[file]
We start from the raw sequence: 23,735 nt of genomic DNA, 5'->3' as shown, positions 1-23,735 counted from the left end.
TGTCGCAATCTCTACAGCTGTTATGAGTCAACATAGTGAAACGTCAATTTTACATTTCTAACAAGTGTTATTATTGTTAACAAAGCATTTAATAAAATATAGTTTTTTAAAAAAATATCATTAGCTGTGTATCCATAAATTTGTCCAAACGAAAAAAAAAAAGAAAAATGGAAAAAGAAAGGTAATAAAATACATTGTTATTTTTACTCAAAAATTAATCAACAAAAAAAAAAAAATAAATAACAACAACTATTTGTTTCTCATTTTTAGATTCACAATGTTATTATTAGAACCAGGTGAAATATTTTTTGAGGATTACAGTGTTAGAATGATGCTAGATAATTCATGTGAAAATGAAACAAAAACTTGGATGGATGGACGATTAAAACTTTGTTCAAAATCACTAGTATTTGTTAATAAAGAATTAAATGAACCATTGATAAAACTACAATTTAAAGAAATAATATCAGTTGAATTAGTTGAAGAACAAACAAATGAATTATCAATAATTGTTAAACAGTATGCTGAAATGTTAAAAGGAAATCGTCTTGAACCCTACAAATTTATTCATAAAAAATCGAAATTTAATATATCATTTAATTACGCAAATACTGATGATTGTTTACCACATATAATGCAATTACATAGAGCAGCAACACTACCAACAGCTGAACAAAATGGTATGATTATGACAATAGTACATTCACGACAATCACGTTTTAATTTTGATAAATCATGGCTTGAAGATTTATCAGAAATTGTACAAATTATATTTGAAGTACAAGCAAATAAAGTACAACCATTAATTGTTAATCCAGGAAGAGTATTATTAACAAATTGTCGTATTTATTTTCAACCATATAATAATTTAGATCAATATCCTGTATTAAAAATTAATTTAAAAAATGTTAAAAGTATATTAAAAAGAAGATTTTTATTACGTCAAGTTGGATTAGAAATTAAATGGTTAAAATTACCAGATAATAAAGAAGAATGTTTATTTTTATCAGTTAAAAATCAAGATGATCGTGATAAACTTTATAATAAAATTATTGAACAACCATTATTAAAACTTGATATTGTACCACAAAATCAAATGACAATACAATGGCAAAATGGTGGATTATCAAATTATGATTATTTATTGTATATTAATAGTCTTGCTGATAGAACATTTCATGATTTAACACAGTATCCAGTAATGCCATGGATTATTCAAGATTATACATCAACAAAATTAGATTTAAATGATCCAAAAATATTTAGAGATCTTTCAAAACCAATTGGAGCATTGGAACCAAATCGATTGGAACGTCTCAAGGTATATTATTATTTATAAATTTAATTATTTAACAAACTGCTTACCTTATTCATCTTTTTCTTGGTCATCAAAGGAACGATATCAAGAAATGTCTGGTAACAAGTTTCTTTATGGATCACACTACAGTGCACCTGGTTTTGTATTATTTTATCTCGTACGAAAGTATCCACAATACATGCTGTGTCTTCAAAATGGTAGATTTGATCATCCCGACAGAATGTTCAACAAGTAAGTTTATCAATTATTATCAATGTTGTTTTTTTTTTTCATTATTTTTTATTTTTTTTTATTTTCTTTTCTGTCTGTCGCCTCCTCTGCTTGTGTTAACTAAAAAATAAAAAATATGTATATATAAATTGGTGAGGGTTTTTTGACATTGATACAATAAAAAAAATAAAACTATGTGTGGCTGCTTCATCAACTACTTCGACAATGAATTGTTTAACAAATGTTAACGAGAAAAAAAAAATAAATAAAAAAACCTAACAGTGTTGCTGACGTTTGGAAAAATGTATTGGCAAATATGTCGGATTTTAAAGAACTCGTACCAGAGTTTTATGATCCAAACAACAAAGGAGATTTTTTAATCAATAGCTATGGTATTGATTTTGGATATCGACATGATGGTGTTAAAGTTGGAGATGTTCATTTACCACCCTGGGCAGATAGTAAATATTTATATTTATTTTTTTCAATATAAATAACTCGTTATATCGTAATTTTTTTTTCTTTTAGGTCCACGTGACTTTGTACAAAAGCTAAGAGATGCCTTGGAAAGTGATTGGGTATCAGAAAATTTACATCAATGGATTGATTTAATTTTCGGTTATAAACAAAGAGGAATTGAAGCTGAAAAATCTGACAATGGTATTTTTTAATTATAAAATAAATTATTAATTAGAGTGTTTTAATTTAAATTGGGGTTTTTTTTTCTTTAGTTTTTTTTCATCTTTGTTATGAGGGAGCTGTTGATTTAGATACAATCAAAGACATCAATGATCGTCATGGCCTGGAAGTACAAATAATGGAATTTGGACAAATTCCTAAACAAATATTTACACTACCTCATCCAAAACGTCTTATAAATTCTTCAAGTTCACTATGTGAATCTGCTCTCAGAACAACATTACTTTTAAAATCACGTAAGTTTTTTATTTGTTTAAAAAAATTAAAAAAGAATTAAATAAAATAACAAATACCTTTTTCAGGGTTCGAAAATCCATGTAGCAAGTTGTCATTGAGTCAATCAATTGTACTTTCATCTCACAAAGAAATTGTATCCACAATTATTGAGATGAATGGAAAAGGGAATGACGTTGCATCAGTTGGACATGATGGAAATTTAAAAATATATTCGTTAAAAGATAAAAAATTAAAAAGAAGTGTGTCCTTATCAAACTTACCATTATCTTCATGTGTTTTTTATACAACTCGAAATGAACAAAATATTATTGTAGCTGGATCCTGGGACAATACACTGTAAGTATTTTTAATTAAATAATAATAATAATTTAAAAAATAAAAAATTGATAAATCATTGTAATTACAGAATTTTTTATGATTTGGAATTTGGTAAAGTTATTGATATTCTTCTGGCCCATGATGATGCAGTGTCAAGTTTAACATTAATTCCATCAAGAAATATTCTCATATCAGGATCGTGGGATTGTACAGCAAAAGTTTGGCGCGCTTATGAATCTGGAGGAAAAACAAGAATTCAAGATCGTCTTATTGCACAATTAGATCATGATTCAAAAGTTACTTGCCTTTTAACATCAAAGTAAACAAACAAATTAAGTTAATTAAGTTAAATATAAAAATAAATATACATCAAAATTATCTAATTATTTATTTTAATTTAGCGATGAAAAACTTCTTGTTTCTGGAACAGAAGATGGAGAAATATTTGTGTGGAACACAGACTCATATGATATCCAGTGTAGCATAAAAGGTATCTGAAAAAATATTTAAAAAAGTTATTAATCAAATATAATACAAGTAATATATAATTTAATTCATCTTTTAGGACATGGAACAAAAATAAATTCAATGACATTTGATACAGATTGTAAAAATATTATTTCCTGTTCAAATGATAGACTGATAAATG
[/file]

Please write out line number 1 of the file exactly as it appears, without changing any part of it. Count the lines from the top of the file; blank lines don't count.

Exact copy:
We start from the raw sequence: 23,735 nt of genomic DNA, 5'->3' as shown, positions 1-23,735 counted from the left end.